Control of Meiotic Homolog Segregation in Arabidopsis

Project: Research project

Project Details


DESCRIPTION (provided by the applicant): Meiotic homolog pairing and attachment are essential for normal chromosome segregation during meiosis I. It is thought that both meiotic recombination and sister chromatid cohesion are required for homolog attachment at late prophase I and metaphase I. Sister chromatid cohesion is removed from the chromosomal arms at the metaphase I/anaphase I transition, allowing homologs to separate. Arabidopsis is an excellent system to investigate the molecular control of meiosis because its available molecular genetic tools and the feasibility of good cytological studies. An Arabidopsis mutant, sds, was isolated and found to be defective in maintaining meiotic homolog attachment at prophase I. The SDS gene encodes a novel cyclin-like protein, suggesting that a cyclin-CDK complex is required for homolog attachment. In addition, it was shown that another Arabidopsis gene, ASK1, is required for release of homolog for separation at anaphase I, and that the ask1 mutant meiotic cells show persistent localization of the putative Arabidopsis meiotic cohesion SYN1 on chromosomes at late metaphase I and anaphase I. Preliminary evidence suggests that SDS may genetically interact with ASK1, supporting the hypothesis that SDS may also regulate the removal of cohesions from the chromosome. It is also possible that SDS may regulate meiotic recombination. These Arabidopsis mutant and genes will be used to gain new insights about the control of meiotic homolog attachment, using genetic, cytological and molecular approaches. Both cytological and genetic experiments will be carried out to test these hypotheses about SDS function. In addition, genetic interaction between SDS and SYN1and ASK1 will be investigated. Because SDS is a putative novel cyclin, additional experiments will be performed to test for interactions between SDS and CDKs, to probe for possible functions of CDKs in meiosis, and to identify and characterize genes what encode proteins that interact with SDS. Furthermore, molecular and cell biological experiments will be done to characterize the expression pattern and protein localization of SDS, and to isolate a putative SDS-like gene.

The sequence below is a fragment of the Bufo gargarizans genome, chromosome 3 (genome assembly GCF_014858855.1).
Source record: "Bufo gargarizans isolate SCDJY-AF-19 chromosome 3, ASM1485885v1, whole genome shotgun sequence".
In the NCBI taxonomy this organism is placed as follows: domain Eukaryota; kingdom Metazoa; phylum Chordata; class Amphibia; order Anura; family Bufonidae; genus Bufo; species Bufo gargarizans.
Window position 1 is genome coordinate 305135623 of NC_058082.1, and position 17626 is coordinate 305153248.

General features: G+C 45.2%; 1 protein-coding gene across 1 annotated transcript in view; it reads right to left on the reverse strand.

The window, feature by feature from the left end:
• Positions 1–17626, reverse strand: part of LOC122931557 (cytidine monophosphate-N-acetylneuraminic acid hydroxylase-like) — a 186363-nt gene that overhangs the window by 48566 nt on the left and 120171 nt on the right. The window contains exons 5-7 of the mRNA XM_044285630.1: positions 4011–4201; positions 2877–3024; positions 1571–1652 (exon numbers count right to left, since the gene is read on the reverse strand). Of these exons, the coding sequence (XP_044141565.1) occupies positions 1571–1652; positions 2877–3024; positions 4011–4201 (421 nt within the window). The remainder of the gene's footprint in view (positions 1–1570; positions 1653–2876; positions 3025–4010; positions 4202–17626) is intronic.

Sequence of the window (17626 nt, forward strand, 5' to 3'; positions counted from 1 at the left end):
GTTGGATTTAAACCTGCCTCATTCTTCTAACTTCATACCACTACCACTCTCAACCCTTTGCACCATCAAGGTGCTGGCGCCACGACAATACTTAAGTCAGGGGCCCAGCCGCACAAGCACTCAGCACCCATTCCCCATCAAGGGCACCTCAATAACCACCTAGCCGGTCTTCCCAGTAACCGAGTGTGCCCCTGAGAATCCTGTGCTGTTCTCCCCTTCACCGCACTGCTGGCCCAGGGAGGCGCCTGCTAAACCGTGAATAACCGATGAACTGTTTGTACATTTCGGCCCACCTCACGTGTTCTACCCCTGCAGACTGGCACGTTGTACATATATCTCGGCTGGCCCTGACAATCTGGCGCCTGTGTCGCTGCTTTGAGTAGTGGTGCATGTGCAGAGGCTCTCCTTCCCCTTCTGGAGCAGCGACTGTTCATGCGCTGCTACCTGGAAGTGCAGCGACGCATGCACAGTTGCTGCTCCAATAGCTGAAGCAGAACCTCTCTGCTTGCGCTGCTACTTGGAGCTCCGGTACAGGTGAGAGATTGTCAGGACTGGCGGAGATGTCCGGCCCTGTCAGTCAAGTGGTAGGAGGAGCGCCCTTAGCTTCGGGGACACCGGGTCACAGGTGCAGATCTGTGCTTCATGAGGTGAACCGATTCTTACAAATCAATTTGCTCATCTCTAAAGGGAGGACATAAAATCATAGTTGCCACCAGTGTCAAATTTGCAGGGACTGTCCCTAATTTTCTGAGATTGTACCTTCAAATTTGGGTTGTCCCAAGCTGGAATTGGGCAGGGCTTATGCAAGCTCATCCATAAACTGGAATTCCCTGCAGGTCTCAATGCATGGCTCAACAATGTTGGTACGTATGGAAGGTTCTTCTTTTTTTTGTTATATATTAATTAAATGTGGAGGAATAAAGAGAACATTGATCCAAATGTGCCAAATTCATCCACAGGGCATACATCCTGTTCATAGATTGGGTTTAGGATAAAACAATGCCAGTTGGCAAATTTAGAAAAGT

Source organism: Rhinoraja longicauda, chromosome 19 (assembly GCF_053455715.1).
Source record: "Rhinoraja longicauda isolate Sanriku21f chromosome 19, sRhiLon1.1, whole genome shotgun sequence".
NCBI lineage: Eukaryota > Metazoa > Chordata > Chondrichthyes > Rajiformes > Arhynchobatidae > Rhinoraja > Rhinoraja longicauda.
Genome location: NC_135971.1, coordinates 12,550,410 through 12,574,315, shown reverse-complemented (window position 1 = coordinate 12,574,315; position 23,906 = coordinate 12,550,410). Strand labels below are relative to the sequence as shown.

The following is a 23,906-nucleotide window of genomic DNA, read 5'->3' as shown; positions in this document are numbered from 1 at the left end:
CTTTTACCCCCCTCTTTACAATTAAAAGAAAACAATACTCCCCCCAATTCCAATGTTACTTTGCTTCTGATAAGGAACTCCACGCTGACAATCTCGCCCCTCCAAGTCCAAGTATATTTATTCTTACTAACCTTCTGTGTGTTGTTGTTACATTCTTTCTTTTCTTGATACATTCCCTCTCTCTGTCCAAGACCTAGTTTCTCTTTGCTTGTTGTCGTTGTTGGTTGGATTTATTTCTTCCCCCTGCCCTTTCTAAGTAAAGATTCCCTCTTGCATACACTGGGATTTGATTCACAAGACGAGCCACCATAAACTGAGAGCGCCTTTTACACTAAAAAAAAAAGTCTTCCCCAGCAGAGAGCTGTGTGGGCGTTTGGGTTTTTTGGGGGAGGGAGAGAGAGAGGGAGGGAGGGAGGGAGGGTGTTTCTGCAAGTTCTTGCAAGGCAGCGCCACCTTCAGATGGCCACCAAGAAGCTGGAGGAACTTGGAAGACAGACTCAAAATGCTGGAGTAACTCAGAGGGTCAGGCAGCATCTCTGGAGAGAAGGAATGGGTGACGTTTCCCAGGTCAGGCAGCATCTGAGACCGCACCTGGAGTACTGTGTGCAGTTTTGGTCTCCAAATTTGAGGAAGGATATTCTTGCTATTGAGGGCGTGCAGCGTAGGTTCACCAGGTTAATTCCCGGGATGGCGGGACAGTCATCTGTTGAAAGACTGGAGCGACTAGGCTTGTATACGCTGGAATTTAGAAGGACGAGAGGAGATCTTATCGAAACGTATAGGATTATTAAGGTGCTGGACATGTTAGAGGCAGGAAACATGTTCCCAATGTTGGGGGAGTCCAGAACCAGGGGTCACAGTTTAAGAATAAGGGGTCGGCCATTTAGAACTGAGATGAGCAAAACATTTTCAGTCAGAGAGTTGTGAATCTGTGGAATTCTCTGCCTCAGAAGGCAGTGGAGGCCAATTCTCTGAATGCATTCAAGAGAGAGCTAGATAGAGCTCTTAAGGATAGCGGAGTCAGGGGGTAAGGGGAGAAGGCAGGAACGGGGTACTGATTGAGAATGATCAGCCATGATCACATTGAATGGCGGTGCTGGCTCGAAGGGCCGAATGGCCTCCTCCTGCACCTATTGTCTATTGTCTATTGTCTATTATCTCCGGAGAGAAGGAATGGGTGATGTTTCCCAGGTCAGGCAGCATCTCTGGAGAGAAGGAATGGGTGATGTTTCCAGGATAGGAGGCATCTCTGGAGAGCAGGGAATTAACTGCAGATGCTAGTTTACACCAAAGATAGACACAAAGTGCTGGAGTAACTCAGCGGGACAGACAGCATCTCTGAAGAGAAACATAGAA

Effective start/end date7/1/016/30/04


  • National Institute of General Medical Sciences: $230,331.00
  • National Institute of General Medical Sciences: $254,338.00
  • National Institute of General Medical Sciences: $230,458.00
  • National Institute of General Medical Sciences: $230,199.00


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